Almost a third of lost data irrecoverable

Recent research from data recovery specialist Kroll Ontrack reveals that, over a 12-month period from 2013-14, one in four workers lost work data due to malfunction or corruption of technology, up from 19% just over two years ago.

Kroll Ontrack advises that this could have serious consequences for organisations that are unprepared for data disaster, as the research highlights that, while 68% of the data lost was recovered, 32% – or almost a third – was irrecoverable.

Says Paul Le Messurier, Programme and Operations Manager at Kroll Ontrack, “Now, more than ever, the business environment is data driven and digital first. It’s therefore extremely alarming that data loss is on the up.

“If this trend continues, there is a risk that large scale data disasters of the kind we have seen lately will persist, as will negative impacts on the provision of service level agreements to customers.

“Organisations must prepare for potential data disasters, by developing a robust business continuity plan, which includes a backup plan, education for employees and, if all else fails, a data disaster strategy.”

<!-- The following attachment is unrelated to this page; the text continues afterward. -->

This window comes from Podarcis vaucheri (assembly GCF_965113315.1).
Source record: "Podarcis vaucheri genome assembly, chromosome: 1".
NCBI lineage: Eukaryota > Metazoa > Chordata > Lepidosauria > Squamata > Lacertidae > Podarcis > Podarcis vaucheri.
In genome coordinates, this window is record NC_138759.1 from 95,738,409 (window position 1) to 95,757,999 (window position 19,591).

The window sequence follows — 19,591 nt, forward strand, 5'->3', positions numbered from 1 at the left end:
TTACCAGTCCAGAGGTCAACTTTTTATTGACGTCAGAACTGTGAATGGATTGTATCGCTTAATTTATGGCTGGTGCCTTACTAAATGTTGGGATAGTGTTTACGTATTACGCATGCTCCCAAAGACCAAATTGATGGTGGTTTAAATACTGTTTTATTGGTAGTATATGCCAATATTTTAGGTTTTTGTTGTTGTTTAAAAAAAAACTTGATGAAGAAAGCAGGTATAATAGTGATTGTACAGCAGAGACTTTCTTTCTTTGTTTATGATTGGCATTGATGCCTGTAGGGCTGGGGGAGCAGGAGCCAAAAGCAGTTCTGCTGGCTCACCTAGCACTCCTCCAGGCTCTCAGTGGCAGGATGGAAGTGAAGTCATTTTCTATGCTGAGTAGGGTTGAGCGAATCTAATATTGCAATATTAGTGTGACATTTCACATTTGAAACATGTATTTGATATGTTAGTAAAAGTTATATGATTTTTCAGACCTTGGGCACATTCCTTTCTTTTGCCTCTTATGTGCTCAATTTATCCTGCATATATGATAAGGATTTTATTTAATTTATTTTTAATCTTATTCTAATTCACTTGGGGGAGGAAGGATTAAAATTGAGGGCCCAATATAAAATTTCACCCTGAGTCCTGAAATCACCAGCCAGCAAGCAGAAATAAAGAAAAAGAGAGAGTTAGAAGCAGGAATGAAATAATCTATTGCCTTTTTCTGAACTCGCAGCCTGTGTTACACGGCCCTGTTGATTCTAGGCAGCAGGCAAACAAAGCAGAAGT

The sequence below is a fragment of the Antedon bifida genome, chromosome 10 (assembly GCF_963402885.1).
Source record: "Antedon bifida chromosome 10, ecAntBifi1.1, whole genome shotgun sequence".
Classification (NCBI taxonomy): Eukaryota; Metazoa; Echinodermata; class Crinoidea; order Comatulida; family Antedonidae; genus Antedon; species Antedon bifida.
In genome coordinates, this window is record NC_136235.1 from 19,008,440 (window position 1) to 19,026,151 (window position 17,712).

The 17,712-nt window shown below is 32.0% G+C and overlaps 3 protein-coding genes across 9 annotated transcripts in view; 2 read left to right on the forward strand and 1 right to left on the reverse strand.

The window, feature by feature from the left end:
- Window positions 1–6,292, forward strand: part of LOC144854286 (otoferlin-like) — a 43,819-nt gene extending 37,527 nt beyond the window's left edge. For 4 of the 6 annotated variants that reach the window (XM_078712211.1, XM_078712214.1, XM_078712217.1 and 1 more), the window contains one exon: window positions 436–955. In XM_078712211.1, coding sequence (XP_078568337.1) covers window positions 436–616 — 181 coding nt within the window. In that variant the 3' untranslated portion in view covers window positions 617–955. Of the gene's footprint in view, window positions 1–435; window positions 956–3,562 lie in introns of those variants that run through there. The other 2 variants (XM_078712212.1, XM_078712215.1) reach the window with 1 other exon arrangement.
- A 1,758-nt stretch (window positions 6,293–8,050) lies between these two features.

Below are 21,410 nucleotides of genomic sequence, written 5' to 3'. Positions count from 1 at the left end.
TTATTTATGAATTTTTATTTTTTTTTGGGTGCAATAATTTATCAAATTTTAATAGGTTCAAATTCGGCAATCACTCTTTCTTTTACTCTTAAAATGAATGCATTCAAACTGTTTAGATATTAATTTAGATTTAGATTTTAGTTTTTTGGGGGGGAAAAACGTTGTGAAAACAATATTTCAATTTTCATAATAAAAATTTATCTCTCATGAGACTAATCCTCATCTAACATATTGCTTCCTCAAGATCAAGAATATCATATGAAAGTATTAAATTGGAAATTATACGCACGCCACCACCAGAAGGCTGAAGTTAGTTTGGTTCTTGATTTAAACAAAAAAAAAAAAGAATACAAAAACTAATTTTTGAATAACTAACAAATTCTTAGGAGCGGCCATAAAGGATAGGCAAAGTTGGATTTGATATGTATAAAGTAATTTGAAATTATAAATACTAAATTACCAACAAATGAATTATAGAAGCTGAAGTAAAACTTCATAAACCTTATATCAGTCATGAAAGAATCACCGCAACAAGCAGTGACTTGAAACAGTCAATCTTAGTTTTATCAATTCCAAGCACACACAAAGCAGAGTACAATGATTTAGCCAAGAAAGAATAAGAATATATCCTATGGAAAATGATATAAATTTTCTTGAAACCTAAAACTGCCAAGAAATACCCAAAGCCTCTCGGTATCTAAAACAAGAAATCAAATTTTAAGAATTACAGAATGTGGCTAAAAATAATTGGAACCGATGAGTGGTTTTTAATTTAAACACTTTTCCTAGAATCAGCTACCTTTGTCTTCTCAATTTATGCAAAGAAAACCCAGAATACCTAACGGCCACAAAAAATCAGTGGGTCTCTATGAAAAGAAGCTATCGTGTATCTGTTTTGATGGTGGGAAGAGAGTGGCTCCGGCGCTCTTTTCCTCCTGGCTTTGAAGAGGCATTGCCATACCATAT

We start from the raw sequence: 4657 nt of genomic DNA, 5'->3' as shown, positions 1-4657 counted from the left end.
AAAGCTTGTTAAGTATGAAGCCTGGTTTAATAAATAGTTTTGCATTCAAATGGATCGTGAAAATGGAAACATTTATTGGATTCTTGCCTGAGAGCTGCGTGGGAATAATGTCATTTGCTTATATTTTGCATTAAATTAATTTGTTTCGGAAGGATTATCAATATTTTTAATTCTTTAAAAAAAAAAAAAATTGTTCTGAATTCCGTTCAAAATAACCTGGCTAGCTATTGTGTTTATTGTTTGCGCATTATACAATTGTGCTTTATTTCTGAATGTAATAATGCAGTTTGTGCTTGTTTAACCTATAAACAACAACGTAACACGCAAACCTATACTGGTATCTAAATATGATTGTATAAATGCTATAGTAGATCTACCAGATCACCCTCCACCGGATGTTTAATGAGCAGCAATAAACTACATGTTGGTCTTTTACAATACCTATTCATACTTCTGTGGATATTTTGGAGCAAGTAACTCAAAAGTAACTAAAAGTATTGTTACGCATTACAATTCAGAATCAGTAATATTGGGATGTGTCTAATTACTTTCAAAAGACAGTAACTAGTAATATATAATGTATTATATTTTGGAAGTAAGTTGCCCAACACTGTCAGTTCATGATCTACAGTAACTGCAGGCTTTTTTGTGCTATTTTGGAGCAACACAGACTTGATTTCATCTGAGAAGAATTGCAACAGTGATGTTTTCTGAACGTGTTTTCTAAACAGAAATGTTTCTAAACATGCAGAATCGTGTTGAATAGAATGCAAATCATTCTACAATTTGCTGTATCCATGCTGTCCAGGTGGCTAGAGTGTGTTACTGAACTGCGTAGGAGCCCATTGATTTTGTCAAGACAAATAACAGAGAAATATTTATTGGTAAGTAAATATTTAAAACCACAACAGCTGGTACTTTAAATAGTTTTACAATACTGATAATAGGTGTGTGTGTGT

Additional findings by Kroll Ontrack highlight that one in three UK employees used personal devices or cloud services to store work-related data in the last 12 months. Recovery rates of lost work-related data among these devices are low. 19% of users successfully recovered data from home desktops, 17% from laptops and tablets, and just 8% from personal mobile devices.

Paul Le Messurier continues, “With the rise of BYOD, the lines between personal and work-related data are becoming blurred, and organisations must take this into account when devising a disaster recovery plan. This means undertaking a full audit of what devices are holding work-related data, and ensuring they are being used responsibly. It’s also important that businesses understand what data on the device is critical, and what isn’t – to ensure that only work related data is backed up to company servers – ignoring personal apps and music.”

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